VC’s first paragraph could work. We all know I NEVER, EVER voted for the guy. I can re-shape my own party when you’re done!

  8. Steve Newton says:

    Yeah, we have to get past ethanol; I took two trips out to Iowa last year, and talking with farmers it has been an unmitigated disaster, especially when they point out the amount of water pollution that the processing puts out.

  9. If we ere committed to using the waste cellulose from food stock, then there won’t be a problem with land use, water conservation or food prices. Corn stalks were supposed to be adequate sources for a fuel product, for instance.

  10. Call me crazy, but maybe we should also look for some way to reduce the amount that we need to move our cars (And I am as guilty as the next commuter, if not more). We’re like an addict desperately looking for a new way to get a fix without trying to find a way to kick the addiction or deal with the underlying emotional problems that help fuel that addiction.

  11. Al Mascitti says:

    Mike M.: You’re not crazy. You just live in Delaware, a state where “mass transit” might as well be something that happens in Massachusetts.

  12. TommyWonk says:

    Land and other agricultural inputs are finite resources.

    People are catching on the fact that enthanol uses up resources that would otherwise be devoted to growing food, which is becoming more expensive if you haven’t noticed.

    This may be one reason why a recent Pew Research poll revealed that Americans are becoming more skeptical of ethanol:

    http://tommywonk.blogspot.com/2008/03/growing-sophistication-in-public.html

  13. Disbelief says:

    Plus it tastes like crap even with tonic water.

  14. G Rex says:

    Also the shift to corn growing (instead of hops and barley) is driving up the price of beer! This is why we must drill in ANWR!!!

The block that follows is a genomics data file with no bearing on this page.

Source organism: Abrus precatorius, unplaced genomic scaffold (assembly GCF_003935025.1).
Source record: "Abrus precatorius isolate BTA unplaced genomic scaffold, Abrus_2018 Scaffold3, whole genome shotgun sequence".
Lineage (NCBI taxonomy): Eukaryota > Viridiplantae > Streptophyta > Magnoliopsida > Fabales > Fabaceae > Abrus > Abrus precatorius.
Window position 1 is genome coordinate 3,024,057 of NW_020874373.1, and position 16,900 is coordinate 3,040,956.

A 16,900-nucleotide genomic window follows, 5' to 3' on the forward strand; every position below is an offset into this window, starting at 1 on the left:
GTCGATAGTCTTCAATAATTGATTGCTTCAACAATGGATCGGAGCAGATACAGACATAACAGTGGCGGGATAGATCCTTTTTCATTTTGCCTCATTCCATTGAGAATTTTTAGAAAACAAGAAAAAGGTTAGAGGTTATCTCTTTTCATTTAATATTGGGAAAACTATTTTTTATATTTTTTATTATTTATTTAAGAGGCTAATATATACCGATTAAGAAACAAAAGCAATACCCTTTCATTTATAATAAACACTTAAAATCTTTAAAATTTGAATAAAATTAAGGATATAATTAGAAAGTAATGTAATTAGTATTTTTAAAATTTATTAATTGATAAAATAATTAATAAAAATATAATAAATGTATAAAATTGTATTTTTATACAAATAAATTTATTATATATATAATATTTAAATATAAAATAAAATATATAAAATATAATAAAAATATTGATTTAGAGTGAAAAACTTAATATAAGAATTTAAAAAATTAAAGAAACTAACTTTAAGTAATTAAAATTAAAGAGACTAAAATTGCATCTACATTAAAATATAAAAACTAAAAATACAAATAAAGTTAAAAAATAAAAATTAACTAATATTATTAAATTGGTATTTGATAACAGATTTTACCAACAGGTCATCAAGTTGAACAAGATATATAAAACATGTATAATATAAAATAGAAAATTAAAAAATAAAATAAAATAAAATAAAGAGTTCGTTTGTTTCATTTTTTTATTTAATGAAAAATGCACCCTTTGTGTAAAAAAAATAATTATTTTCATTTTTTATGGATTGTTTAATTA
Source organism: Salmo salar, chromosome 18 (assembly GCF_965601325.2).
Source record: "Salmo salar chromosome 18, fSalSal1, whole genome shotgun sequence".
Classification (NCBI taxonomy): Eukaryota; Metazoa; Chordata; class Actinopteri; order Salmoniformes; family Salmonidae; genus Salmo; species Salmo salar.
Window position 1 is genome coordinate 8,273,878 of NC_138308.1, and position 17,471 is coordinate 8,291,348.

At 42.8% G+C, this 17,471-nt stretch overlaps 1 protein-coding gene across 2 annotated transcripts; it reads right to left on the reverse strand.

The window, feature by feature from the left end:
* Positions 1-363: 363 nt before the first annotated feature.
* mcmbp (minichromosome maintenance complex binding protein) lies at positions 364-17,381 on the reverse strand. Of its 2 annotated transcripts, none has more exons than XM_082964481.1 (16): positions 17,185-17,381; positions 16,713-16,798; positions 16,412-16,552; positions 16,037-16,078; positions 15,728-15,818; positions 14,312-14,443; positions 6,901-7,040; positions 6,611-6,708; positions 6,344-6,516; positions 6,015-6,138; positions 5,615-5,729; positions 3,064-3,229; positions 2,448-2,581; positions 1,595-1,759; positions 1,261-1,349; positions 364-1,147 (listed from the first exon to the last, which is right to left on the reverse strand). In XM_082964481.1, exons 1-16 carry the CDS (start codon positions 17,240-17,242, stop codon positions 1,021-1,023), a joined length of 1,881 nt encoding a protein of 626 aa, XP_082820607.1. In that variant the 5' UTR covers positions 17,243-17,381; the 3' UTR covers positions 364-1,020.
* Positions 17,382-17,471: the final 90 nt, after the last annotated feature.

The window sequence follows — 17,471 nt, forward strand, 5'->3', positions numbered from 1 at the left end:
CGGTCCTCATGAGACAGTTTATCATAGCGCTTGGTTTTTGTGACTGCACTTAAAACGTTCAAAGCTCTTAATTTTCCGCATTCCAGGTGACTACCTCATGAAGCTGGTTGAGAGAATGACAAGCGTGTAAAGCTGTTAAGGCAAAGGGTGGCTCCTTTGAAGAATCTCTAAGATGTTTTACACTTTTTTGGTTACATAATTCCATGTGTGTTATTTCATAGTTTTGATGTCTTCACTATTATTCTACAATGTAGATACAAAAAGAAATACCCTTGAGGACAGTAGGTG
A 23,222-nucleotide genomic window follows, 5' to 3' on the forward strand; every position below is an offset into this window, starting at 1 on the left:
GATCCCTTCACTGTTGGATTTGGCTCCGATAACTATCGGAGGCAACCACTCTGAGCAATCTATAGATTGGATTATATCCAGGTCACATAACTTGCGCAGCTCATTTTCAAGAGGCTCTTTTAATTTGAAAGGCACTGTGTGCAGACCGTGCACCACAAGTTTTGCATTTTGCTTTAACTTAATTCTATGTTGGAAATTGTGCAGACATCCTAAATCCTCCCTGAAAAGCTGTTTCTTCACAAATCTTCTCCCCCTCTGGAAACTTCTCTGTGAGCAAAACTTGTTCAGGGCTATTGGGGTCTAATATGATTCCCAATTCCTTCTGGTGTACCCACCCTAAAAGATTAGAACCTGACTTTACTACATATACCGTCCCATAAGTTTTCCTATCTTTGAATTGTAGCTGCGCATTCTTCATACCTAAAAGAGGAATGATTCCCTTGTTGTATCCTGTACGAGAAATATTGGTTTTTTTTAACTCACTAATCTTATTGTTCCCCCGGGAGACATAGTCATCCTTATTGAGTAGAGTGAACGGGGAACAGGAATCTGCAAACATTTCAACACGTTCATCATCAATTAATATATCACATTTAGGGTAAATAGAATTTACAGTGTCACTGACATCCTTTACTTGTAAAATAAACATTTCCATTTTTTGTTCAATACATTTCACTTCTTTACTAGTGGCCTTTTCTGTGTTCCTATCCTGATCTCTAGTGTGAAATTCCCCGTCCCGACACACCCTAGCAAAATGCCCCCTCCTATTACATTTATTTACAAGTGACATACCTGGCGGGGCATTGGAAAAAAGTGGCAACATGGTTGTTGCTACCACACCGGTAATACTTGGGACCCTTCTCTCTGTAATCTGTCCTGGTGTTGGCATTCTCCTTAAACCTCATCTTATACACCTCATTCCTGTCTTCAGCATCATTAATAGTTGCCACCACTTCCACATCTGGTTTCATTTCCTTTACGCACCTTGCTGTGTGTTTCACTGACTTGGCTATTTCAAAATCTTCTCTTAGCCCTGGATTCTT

15. anon says:

    waste cellulose from food stock

    Yeah but if we stop plowing our cornstalks and other “waste” back into the fields, we’ll have to start replenishing the soil with petroleum-based fertilizers… It never ends.

  16. cassandra_m says:

    Well, heck, you should have said there was beer in ANWR in the first place!

  17. Brian says:

    I agree, I think ANWR needs to be explored, at the same time I think we need to invest in Ethel cellulose, and biodiesel, and sugarcane ethanol. Wind power, and R&D for tidal and also explore for new nat gas fields around the Baja peninsula where I see there are more than a few. Corn or rice ethanol will cause starvation. Clean coal and especially nuclear need to play a big role too.

  18. Fred says:

    Do not forget that ethanol helped to get rid of MTBE and all of its nastiness. We need to find the right way to do it.

  19. cassandra_m says:

    Brian, I’d caution you on the “clean coal” business. Clean coal is a marketing term of art for folks looking to extend our burning of the stuff. And right now, there is cleaner (sorta) coal, but no production scale clean coal. The processes that rely on chemical scrubbing do reduce air emissions, but they do leave behind a contaminated fly ash which no longer has any secondary use and needs to go to a landfill. And no matter what technology ends up burning the coal, mining the stuff is one of the dirtiest processes on the planet.